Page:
BroadSnark

Thoughts on politics, religion, violence, inequality, social control, change, and random other things from an autonomous, analytical, adopted, abolitionist, anarchist who likes the letter A
Subscribe

Pregnancy, Coercion, and Responsibility

January 14, 2013 By: Mel Category: Misc

I was reading about this abortion restricting bill in Michigan. While I realize that it is another attempt to regulate abortion out of existence under the guise of safety and regulations, something in that article struck me.

Michigan Gov. Rick Snyder (R) has approved a controversial package of abortion restrictions that will limit abortion access for women who live in rural areas, require doctors to prove that mentally competent women haven’t been “coerced” into their decision to have the procedure, and enact unnecessary, complicated rules for abortion clinics and providers.

Why those quotes around “coerced”? I know young women who were coerced into having abortions because their parents were embarrassed, because they said they would refuse to help take care of the child, because the father would not take any responsibility, because the community would not take any responsibility, because they had no other place to turn to.

I also know many women who were coerced into having children. Women have their contraception tampered with. They are pressured by their husbands and families to reproduce when they don’t want to, even though the primary responsibility for the kids will fall on them. They are pressured by their community and religious institutions not to abort. They are pressured by the social assumption that everybody “should” have kids.

If you read The Girls Who Went Away, you will read story after heartbreaking story of young women prior to Roe v. Wade who did not have the option to abort and who were coerced into giving their children up for adoption. When I say coerced, I don’t just mean the shame and social pressure. I mean that actual force was used to get them to sign adoption papers. Sometimes the papers were even forged.

And what about all those women around the world who have no access to birth control, much less abortion, and who are poor? Some wealthy couple from the U.S. or Europe sweeps in and pays an attorney tens of thousands of dollars to adopt the child. They take the child away from their mother and community and we are supposed to think that it is a happy ending. Meanwhile, if the mother received the money that went to the attorney, she might have been able to keep the child. Isn’t that a form of coercion?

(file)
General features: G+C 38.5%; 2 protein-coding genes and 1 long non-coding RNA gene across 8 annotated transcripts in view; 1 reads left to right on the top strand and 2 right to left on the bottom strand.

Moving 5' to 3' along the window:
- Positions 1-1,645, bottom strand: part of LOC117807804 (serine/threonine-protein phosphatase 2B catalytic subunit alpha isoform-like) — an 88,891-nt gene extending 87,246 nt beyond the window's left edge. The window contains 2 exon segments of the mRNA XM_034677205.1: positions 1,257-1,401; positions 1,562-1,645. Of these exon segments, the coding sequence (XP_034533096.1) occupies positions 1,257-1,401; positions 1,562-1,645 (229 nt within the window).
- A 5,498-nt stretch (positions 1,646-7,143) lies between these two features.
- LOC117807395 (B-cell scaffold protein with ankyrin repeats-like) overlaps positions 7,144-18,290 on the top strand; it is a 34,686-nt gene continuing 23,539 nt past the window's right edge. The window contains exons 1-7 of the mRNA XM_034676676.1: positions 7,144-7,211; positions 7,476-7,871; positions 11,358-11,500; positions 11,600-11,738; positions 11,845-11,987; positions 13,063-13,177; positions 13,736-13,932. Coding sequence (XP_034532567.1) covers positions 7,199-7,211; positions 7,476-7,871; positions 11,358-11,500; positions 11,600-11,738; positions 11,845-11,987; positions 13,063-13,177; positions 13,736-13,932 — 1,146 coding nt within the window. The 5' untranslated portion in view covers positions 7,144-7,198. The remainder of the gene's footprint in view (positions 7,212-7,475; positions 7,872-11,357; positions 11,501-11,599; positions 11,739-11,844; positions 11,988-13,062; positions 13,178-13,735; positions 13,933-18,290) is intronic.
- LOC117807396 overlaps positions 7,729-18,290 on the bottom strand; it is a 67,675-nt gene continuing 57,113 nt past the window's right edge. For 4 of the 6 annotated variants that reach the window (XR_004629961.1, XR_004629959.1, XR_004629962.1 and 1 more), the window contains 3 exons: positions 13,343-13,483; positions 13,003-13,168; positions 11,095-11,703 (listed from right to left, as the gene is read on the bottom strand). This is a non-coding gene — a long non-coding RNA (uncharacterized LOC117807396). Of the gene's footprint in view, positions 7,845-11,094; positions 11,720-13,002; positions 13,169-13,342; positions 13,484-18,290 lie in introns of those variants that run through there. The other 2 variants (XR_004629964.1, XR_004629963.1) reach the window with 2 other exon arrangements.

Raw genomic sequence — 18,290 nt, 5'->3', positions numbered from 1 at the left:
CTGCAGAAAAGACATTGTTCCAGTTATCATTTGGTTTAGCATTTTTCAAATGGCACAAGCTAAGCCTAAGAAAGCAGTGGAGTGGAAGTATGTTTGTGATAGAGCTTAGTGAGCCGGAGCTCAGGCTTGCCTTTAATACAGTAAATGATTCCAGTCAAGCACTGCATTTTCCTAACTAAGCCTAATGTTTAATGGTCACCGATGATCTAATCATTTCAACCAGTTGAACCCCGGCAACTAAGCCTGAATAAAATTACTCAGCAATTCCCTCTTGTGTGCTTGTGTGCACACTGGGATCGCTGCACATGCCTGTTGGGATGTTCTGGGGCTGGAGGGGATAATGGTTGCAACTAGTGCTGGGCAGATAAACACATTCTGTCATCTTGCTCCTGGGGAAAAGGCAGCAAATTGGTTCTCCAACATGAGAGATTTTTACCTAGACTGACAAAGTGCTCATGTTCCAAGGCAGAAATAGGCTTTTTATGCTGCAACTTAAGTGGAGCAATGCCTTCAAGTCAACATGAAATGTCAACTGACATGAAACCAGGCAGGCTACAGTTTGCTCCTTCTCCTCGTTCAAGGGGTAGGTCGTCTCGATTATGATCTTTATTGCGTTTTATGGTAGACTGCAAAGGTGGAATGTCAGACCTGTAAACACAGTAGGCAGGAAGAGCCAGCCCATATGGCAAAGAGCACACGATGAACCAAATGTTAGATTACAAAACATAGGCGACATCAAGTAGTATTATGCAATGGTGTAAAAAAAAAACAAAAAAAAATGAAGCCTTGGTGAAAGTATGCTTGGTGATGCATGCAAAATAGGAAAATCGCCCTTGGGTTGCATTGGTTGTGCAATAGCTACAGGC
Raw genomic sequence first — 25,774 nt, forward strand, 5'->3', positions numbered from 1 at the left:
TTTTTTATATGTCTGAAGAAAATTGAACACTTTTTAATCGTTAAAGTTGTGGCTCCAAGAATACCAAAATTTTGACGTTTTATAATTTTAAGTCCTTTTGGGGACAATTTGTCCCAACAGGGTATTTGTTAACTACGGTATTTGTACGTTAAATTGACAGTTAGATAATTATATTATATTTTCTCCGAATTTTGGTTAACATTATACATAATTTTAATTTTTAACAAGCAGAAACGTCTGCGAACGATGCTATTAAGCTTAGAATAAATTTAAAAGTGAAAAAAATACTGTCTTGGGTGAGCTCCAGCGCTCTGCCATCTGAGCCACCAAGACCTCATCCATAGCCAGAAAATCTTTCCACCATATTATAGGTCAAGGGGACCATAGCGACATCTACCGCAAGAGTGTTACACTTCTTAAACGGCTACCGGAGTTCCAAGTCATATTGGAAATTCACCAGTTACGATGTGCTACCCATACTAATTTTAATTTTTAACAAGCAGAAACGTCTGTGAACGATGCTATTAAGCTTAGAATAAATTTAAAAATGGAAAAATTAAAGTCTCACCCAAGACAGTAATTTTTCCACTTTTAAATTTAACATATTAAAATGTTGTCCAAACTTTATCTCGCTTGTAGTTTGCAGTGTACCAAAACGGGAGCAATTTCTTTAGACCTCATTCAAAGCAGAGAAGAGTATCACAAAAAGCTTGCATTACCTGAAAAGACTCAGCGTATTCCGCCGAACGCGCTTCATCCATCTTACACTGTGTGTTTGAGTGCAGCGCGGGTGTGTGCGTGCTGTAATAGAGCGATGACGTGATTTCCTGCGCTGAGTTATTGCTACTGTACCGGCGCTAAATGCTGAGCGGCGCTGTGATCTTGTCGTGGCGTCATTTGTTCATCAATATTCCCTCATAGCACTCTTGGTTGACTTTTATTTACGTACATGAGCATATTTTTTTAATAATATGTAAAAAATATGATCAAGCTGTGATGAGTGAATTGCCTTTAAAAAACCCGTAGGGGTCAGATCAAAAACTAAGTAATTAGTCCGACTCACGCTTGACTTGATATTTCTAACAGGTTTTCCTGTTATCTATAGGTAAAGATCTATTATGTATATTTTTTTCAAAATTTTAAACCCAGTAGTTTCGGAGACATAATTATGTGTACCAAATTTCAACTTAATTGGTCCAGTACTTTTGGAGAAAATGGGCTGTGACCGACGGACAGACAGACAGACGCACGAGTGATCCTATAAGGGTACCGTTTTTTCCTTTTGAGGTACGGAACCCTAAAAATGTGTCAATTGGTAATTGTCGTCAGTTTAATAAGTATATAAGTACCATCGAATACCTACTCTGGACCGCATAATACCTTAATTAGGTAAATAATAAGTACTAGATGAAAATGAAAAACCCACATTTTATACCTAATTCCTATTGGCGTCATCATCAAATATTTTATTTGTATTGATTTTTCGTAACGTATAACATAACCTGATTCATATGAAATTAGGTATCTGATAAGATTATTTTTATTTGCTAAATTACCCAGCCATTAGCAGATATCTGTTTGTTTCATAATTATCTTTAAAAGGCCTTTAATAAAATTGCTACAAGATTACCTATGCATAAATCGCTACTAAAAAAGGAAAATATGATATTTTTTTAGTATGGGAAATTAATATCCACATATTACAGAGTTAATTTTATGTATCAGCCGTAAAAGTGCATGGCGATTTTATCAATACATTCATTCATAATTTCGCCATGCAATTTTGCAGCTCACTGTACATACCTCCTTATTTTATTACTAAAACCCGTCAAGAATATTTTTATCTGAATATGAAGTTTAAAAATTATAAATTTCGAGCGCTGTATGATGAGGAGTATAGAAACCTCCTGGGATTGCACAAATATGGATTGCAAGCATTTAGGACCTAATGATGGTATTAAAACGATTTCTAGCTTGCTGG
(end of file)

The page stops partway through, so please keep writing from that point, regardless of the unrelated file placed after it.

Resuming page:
Nobody should be coerced into having children and nobody should be coerced into not having children. But it is more complicated than not telling women what to do with their bodies. It is also about economics and social support.

And here is where it gets even more complicated. Whether or not other people have kids affects us. I sincerely wish that wasn’t true. I wish my decision not to have kids meant that I would never have to deal with the responsibility of children. But much as I hate to admit it, it just isn’t the case, not even in the best of circumstances. But it is especially true when really damaged people decide to bring kids into the world.

It may be tempting to say that some people should not be allowed to have children. But as much as I may cringe at the prospect of certain people being parents, even more cringe-worthy is the idea that there is anyone out there who has the right or the impeccable/superhuman/prejudice-free judgment to determine who is worthy to have children. We can’t have judges ordering women not to reproduce. We can’t let governments decide to sterilize people because they are trans or poor or disabled.

Other people’s lives and decisions affect us – even people we don’t know. Sometimes that really sucks. Sometimes people make horrible, irrational, and irresponsible decisions that we all have to live with – and that includes people who lived long before we were born. But sometimes people also do things that we all benefit from without having had to make any effort or sacrifice. While we are quick to condemn those whose bad decisions cause us inconvenience, nobody wakes up in the morning feeling guilty that they don’t have polio because some other person’s kid invented a vaccine.

I have written before about how I think the nuclear family is a failure, that it is really a mechanism for limiting our responsibility. It has also been used to control and shame women, especially poor women. Some of those Girls Who Went Away later found out that the only real difference between them and the adopted mother was a husband and a slightly larger bank account. But those two things are significant when we live in a society that likes the benefits without the responsibilities.

Conservatives want everyone to be in the supposedly perfect and stable nuclear family where the father and mother take care of everything and nobody else (supposedly) has to get involved. Maybe your church or neighborhood might pitch in. Liberals want to get involved (entirely too much) by legislating, taxing, or sending in some (hopefully) well-meaning civil servant who is getting paid to kinda care. Because paying a tax and sending in a social worker takes a lot less effort than actually getting involved in a kid’s life. Neither way is working very well.

All of which is to say that, when it comes to pregnancy and children, there are a lot of tensions that cannot be resolved. They can only be managed. The question is how to manage those tensions in a way that is not coercive or authoritarian. How to accept that we cannot seal ourselves off from others decisions, but also not leave us constantly cleaning up other people’s messes. How to get out of these intractable and unhelpful debates where we just grab onto a platitude and refuse to listen to anyone else.

Not easy.


Leave a Reply

Spam Protection by WP-SpamFree